Windows 11 BSoD: Bug Check 0x9F

I’ve been testing framework laptop with HT disabled. Reboot occurs every ~30mins of laptop at sleep/idle, charger connected. After I left the laptop alone it rebooted. Investigating Event Logs I’ve found this error:

The computer has rebooted from a bugcheck. The bugcheck was: 0x0000009f (0x0000000000000006, 0xffff8a0da184dab0, 0x0000000000000000, 0x0000000000000000). A dump was saved in: C:\Windows\MEMORY.DMP

MS site tells that this is driver related so I decided to share this info with you:
Bug Check 0x9F DRIVER_POWER_STATE_FAILURE - Windows drivers | Microsoft Docs.

Configuration (all bought with DIY edition):

  • i7 1165G7
  • 64Gb RAM
  • wifi/bt
  • 1 Tb WD SN850
  • BIOS 3.06
  • Hyper-Threading disabled
  • Win 11
  • expansion cards used while testing: storage 250 Gb (with Fedora), HDMI, 2x USB type C
  • PD 65W charger connected

Should I share more info while I have this problem reproducable?

Do you have the November Preview update, KB5007262, installed? I started seeing these bugchecks on sleep after updating, and haven’t seen one since rolling back.

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Yes, KB5007262 installed. Thanks, will try to rollback it

the scheduler was re-written for Windows 11. I wonder if they have not conceived of an instances where the user would intentionally disable hyper threading. My guess is that it has something to do with that.

Thanks. I filed feedback on this and promoted it to a bug in the OS tracker.

Currently looking at crash reports to see how widespread it is :slightly_smiling_face:

@2disbetter I’m not running with HT disabled :wink:

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Maybe, but I don’t believe so. HT is not a desirable feature for highly optimized environments (MathLab, compilers, build systems). HT might also affect TDP/power consumption.

The whole system feels rock solid, no problems during heavy lifting (VMs, embedded stuff, BT mouse & keyboard, backup over WiFi) but sleep definitily touched some bug :slight_smile:

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Crash dumps: about 800k hits in the last 14 days!

For those of you who are following along at home, this is Bug 36614436.

Resolution: “[Intel’s] IntcAudioBus 10.29.00.5714 has been released to OEMs” – @Kieran_Levin may be able to roll it into an updated driver package!

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No difference. Got BSOD after removing this update package

Interesting. Based on the bug report and the official notice (which I had missed before, and which incorrectly reports the wrong lower bound version number) it looks like this isn’t unique to the new KB.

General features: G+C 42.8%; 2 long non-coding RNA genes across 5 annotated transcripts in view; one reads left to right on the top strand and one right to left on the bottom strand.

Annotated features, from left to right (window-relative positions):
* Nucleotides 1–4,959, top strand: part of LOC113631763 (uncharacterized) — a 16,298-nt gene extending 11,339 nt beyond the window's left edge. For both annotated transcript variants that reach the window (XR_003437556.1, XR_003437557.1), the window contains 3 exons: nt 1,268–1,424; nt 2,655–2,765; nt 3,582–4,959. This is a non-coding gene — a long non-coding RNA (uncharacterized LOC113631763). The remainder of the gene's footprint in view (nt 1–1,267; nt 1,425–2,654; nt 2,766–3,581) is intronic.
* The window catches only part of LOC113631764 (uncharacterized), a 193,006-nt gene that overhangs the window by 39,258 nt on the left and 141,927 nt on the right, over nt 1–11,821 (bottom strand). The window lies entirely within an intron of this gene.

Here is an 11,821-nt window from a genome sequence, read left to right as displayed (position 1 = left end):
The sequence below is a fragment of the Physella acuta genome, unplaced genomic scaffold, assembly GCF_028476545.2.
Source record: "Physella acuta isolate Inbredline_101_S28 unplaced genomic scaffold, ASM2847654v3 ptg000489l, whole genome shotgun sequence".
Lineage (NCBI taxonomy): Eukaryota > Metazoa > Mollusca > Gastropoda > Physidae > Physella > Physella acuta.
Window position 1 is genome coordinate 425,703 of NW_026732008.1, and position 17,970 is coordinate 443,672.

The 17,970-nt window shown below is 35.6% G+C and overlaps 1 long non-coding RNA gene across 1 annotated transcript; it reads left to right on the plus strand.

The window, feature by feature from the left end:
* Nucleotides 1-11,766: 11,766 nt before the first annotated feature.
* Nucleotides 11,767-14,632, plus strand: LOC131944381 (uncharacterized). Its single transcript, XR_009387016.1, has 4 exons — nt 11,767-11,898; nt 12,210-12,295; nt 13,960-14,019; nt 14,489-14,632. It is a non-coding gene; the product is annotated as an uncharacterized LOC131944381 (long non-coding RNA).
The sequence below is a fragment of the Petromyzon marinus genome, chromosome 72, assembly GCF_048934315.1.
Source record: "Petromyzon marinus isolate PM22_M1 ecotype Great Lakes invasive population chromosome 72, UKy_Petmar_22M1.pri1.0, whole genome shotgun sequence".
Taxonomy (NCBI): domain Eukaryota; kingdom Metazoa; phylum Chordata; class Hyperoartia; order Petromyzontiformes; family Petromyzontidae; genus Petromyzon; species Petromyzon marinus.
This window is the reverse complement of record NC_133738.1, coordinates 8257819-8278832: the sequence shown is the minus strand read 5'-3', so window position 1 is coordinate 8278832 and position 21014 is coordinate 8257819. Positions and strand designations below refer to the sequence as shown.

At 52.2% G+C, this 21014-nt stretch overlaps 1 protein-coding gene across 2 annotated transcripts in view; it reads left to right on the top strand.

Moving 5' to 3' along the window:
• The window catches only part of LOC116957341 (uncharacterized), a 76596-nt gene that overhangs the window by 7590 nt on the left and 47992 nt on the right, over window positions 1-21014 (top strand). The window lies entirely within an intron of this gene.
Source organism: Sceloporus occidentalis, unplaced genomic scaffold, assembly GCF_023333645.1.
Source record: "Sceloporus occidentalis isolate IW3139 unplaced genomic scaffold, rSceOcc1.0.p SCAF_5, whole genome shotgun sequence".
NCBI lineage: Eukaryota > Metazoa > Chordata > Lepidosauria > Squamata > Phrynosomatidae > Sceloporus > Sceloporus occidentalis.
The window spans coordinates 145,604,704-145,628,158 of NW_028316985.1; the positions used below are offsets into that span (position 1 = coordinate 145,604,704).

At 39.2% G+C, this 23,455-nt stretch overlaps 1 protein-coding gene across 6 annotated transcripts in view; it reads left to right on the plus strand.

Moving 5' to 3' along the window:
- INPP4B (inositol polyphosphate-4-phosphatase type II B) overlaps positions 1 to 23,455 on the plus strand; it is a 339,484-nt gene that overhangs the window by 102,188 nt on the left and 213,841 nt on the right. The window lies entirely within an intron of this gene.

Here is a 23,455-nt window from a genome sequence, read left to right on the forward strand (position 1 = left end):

I wonder what it was about this update that tickled the bug for me, and why it went away when I rolled back… and conversely, why that didn’t hold for you!

I might go so far as to think you’re hitting a different 0x9F bugcheck, but that seems so unlikely given the rest of the driver stack being pretty stable. Would you mind filing feedback in the Feedback Hub for correlation? :slight_smile:

If you an on an SN850 ssd, this sounds like potentially My system is rebooting to a “Default Boot Device Missing or Boot Failed” message

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Interesting. I’ll give it a try. Indeed, firmware version was a bit outdated (613000 vs new 623200). Maybe, this will also fix crashes in Fedora ¯\_(ツ)_/¯

Thanks!

I don’t know, and I would certainly hope not.
I always run with HT disabled because it make no sense since very few task can actually benefit from more cores running at a slower speed, not even compilers and certainly not games.
I believe disabling HT will actually result in better performance as the scheduler is able to access the physical cores more directly.

It seems like the update is the cause especially since its a preview

Which also include some interesting changes (e.g., making the crach screen blue again instead of black)

I seem to be having this same issue as well.

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I’ve tested with HT enabled and disabled, SN 850 firmware updated, win11 nov kb installed and uninstalled - nothing helped. Still got sudden reboots from time to time with 0x9F record in event logs

If you’re willing to live without audio until a fix is released, you might try disabling the Smart Sound Audio Controller. Note, though, that this is contingent upon my diagnosis being correct. :slightly_smiling_face:

At least on my machine, this unloads the driver that seems to be causing the failed power state transition:

# sc query intcaudiobus

SERVICE_NAME: intcaudiobus
        TYPE               : 1  KERNEL_DRIVER
        STATE              : 1  STOPPED                     <-------
        WIN32_EXIT_CODE    : 31  (0x1f)
        SERVICE_EXIT_CODE  : 0  (0x0)
        CHECKPOINT         : 0x0
        WAIT_HINT          : 0x0

However, it might require a reboot to release any other resources it was holding.

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Maybe, it would be enough to just turn off “Allow computer to turn off this device” in power management?

Just to double check that driver version is the same:

That may be the case! I went for the nuclear option, and my machine hasn’t yet bugchecked.

That is the same version as mine.

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You may be interested in this! The SST driver version there is definitely newer than the one indicated as the fix in the issue report. :slight_smile:

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Anything to do with PCIe link power state management?
I always turn off any of those potential power saving tricks because in reality they do little yet causes more trouble

have no idea. But after bios 3.07 + drivers pack upgrade BSoDs are gone

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